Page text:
Go away, predictors of doom.
We’ve had enough of you.
Yes, the face of college athletics seems to be on the verge of changing, but who is to say the change will destroy what West Virginia University has spent years building?
Certainly not me.
If you want to know the truth, the best thing that could happen to West Virginia would be to go from a shattered Big East, picked clean by Big Ten expansion, to the Atlantic Coast Conference.
Let us first understand that something is going to happen. That is irrefutable for the dollar signs demand it. The Big Ten will expand.
My own guess is that if they get Notre Dame they will stop there, with a 12-team league, for they will have accomplished what they set out to do, that being creating a television network that sells in the big East Coast cities.
If not they might add three teams — Missouri, Nebraska and someone from the Big East, Pitt or Rutgers.
Of course, they could just go ahead and savage both the Big East and the Big 12 and take Missouri, Nebraska, Pitt, Rutgers and Notre Dame or Syracuse.
If that final scenario occurs, it would almost certainly force the ACC and the SEC to expand to 16 teams and the Pac-10 to go to at least 12 teams.
How would the conference lineups look?
ACC: North Division – Boston College, Maryland, West Virginia, Virginia, Wake Forest, Connecticut, Syracuse, Louisville. South Division – Miami, Florida State, Georgia Tech, Clemson, North Carolina, North Carolina State, Duke, South Florida.
SEC: East: Florida, Georgia, Tennessee, Kentucky, South Carolina, Vanderbilt and maybe Cincinnati, Central Florida or Memphis. West: Alabama, LSU, Texas, Oklahoma, Auburn, Arkansas, Mississippi, Mississippi State.
Pac-10: Oregon, Oregon State, Washington, Washington State, Cal, USC, UCLA, Arizona, Arizona State, Stanford, BYU and Boise State. The conference also could add TCU and Utah for a 14-team conference and go to northern and southern divisions.
That would leave a weakened Big 12, which may have to cut back to a conference with Kansas and Kansas State, Colorado, Baylor, Texas A&M, Texas Tech, Oklahoma State and Iowa State.
Obviously, all of this isn’t going to happen as stated here. Of course, if it did I’d be the first to nominate me to be the next head of the NCAA.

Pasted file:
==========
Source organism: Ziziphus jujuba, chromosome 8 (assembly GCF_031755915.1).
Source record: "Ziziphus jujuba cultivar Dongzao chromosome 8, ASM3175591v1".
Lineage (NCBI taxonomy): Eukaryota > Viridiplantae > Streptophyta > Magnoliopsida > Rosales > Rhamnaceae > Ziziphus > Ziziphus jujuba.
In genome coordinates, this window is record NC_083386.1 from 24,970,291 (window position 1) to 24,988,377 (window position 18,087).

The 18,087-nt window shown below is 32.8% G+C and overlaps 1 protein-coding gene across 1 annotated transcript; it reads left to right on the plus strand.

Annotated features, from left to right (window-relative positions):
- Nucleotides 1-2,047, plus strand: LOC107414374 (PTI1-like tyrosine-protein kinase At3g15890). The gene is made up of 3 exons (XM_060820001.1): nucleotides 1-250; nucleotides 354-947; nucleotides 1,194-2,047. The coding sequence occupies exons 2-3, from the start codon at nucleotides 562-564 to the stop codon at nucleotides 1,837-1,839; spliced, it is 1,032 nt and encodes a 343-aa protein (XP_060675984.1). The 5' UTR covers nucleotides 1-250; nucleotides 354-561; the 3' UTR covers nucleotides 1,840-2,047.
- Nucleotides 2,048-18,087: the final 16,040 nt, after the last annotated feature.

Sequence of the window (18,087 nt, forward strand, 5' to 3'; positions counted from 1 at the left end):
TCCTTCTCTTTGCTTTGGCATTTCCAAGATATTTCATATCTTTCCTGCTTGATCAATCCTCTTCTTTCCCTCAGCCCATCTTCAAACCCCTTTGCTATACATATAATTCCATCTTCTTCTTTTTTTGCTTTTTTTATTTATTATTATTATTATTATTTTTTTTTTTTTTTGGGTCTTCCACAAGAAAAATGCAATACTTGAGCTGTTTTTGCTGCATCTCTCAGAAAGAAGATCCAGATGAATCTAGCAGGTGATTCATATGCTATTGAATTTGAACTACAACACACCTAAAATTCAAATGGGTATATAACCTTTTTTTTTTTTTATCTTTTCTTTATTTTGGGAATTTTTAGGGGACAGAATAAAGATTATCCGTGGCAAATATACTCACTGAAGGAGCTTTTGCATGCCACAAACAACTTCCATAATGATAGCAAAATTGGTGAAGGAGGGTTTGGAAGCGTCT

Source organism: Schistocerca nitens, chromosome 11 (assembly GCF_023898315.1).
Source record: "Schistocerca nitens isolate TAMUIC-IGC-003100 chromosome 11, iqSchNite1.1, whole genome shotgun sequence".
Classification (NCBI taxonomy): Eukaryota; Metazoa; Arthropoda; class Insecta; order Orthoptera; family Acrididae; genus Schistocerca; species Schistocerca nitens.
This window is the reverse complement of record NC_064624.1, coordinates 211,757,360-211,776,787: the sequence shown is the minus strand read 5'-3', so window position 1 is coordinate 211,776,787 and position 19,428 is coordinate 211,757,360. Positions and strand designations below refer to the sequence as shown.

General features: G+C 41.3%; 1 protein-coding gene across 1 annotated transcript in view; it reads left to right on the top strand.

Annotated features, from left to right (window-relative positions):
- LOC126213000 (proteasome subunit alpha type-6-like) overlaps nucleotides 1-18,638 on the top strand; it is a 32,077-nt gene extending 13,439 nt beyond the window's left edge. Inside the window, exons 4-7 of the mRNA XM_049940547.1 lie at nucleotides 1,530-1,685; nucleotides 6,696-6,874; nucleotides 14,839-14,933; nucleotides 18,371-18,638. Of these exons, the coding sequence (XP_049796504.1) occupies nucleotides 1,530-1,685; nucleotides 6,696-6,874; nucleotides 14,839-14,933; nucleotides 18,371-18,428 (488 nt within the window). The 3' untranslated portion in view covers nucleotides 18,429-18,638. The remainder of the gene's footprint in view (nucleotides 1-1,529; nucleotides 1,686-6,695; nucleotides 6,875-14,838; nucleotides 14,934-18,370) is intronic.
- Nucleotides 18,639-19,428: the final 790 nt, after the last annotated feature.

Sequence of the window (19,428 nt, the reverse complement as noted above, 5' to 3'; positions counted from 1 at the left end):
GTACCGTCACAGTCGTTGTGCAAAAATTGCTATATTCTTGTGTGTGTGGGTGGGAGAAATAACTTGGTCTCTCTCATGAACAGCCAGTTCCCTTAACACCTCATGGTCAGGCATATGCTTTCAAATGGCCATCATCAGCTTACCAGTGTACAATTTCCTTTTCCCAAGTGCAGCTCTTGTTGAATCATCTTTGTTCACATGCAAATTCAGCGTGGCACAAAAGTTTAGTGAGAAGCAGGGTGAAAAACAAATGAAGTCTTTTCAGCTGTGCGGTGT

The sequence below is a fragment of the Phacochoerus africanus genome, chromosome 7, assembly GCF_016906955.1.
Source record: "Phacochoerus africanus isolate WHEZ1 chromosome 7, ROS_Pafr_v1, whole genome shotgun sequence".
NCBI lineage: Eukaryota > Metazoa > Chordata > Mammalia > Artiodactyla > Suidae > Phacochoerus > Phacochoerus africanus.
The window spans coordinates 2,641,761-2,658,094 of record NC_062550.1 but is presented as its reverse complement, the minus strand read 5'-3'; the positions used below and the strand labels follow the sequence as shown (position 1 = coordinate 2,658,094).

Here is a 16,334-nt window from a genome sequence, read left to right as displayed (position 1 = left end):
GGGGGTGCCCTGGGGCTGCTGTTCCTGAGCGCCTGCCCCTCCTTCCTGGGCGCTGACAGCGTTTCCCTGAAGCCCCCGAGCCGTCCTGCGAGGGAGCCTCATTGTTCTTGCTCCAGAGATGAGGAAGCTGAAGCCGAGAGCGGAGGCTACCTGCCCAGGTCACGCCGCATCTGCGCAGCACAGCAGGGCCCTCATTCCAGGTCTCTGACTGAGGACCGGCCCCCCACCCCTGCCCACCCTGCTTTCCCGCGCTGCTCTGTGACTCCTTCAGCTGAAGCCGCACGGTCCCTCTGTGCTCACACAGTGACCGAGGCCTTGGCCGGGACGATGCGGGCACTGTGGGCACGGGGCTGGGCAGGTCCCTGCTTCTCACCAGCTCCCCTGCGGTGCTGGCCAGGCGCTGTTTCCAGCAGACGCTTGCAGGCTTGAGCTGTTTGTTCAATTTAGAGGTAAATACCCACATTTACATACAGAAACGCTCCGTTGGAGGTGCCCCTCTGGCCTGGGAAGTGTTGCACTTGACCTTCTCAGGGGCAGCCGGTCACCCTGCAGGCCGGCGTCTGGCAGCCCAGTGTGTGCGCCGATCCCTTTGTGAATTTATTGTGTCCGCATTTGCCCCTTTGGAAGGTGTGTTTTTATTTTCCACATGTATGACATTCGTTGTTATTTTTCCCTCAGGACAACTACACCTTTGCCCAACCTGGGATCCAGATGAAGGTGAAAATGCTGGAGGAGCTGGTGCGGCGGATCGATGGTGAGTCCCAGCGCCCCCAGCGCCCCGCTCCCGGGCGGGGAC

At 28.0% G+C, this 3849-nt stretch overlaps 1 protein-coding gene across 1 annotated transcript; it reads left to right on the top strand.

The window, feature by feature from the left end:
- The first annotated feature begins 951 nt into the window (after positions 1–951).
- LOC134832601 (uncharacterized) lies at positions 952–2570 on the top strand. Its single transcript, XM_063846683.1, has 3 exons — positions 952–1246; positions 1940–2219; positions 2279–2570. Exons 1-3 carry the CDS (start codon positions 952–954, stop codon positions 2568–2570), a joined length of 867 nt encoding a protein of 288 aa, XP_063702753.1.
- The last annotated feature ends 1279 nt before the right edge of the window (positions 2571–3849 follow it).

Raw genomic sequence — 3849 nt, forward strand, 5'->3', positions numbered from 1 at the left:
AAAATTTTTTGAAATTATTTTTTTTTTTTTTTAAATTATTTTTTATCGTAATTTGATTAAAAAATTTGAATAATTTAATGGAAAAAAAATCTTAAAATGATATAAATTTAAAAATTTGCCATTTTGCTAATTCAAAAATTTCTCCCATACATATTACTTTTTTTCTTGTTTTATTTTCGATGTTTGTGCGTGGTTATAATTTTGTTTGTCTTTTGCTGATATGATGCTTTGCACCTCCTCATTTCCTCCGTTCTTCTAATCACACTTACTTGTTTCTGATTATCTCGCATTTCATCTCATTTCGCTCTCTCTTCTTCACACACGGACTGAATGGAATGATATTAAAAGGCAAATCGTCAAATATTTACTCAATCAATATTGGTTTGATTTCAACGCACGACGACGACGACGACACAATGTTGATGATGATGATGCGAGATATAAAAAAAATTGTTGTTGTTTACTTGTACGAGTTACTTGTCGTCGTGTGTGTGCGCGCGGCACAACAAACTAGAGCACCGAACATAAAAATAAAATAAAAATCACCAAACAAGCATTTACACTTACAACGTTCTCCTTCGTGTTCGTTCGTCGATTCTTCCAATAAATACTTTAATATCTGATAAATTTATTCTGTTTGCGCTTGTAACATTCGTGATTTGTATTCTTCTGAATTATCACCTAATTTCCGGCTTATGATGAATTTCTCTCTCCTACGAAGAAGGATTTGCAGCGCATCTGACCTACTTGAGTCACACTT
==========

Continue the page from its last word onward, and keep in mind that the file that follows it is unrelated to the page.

But let’s get back to WVU.
They are being left out of the Big Ten’s talk because the only thing they can’t provide is television ratings for the Big Ten Network, which now drives that conference. WVU is popular, but not populated.
It is as simple as that.
However, WVU does deliver in all other areas, including being competitive across the board in any conference, having a passionate following and possessing great tradition. It is a school that had done things the right way and that has taken its football, men’s and women’s basketball and soccer programs and put them on a national level.
And if Pitt is to leave to the Big Ten, renewing its rivalry with Penn State and destroying the rivalry it has with WVU, then where better to wind up than in a conference that offers rivalry games against Maryland and Virginia Tech, each already etched into Mountaineer history.
Toss in occasional conference matchups with Miami and Florida State, while renewing its football meetings with Boston College, and you have a far superior football situation than you had in the Big East.
And as for basketball, to be honest while the Big East is a great conference, WVU has nothing — zero, zilch — in common with Providence or St. John’s or Seton Hall or Georgetown or how many other schools in the conference.
The ACC, with the addition of WVU, Syracuse, Louisville and Connecticut, would become the power basketball conference in the country.
No one would even be close, not even the Big East, which loses its depth and, to be honest, its best teams in recent years.
Even if the Big Ten were to land Notre Dame and expand by five teams, if WVU winds up in the ACC with anything similar to the scenario painted here, it would be playing in the nation’s best conference when you take an overview of all sports.
So, to that I say, bring it on Big Ten.
E-mail Bob Hertzel at email@example.com.